A deforestation issue is nowadays almost unnoticed, even though it is even faster than the degradation of large forest areas, which we often talk about in terms of the impact of meat, soya, palm oil or cocoa involved in "imported deforestation". It is the deforestation of mangroves, the coastal mangrove forests that border almost all the lower coasts of tropical regions. Despite their ecological and social utility and their carbon sink character, these forests are disappearing three to five times faster than average deforestation, and in particular much faster than the large massifs of the Amazon, the Congo Basin and Southeast Asia. And the agricultural commodity most responsible for these developments is shrimp, when grown in basins built by clearing mangroves.
What is the situation? What is the share of responsibility for shrimp farming and what type of shrimp? What are the alternatives? How can we act in response to our responsibility as importers and consumers? How can we better take into account the "blue carbon" that mangroves are in our strategies to combat imported deforestation?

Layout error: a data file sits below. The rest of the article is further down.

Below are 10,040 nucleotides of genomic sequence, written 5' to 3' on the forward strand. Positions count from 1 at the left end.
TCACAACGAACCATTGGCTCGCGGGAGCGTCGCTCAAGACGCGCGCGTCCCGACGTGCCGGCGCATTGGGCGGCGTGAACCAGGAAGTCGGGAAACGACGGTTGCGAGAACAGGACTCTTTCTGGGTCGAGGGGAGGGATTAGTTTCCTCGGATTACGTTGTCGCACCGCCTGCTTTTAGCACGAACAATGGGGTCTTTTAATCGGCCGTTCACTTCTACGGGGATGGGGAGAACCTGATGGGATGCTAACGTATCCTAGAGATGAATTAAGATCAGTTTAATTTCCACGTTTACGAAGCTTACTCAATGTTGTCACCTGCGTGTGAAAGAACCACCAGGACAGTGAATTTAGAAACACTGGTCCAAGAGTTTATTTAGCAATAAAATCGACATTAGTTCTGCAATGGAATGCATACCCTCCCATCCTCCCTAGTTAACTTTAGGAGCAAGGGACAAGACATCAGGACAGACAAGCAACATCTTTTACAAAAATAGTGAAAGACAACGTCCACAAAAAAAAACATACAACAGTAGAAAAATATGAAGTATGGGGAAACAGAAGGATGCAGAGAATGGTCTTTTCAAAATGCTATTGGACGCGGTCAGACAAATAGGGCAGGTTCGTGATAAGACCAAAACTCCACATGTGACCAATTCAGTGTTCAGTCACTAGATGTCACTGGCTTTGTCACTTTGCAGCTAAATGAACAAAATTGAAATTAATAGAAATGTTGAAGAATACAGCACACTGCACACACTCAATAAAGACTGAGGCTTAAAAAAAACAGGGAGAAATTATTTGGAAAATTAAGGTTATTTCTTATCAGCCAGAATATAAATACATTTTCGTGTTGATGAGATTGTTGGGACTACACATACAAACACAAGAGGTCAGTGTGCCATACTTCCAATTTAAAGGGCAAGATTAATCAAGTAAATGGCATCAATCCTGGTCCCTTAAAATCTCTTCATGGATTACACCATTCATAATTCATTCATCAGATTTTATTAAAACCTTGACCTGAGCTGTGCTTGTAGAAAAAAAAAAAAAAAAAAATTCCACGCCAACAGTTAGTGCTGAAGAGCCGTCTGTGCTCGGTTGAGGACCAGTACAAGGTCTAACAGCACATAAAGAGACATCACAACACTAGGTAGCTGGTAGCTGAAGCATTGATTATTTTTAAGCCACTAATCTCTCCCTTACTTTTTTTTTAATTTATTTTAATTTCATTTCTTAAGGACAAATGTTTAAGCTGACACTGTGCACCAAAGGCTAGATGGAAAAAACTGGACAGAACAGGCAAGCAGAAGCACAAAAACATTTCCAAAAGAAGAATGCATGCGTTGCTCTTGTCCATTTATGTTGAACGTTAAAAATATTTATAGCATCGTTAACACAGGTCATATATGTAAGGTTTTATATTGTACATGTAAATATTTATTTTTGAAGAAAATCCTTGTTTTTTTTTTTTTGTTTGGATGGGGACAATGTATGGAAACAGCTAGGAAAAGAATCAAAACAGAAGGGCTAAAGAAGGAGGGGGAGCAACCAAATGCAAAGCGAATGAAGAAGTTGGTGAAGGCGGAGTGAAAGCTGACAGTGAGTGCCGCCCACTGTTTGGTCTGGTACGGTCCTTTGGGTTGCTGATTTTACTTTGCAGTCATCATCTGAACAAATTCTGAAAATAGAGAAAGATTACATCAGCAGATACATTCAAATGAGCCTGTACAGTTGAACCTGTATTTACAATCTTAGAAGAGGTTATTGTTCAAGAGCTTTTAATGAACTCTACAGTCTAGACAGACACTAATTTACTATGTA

This public conference proposes elements for reflection, and a discussion of these questions. Students from the Paris School of International Affairs (PSIA) will present their analyses of these issues. These will be discussed and put into perspective by a panel composed of:
- Mr. Yann Wehrling, Ambassador Delegate for the Environment, Ministry of Europe and Foreign Affairs, France
- Mr. Frédéric Le Manach, Scientific Director of the Bloom Association
- Mr. Hervé Lucien-Brun, Consultant, specialist in aquaculture and quality approaches
The conference will be hosted by Yann Laurans, Director of IDDRI's biodiversity programme and professor at the Paris School of International Affairs (Sciences Po).
Download the report "Getting the shrimp’s share. Mangrove deforestation and shrimp consumption, assessment and alternatives"
Photo by Joel Vodell on Unsplash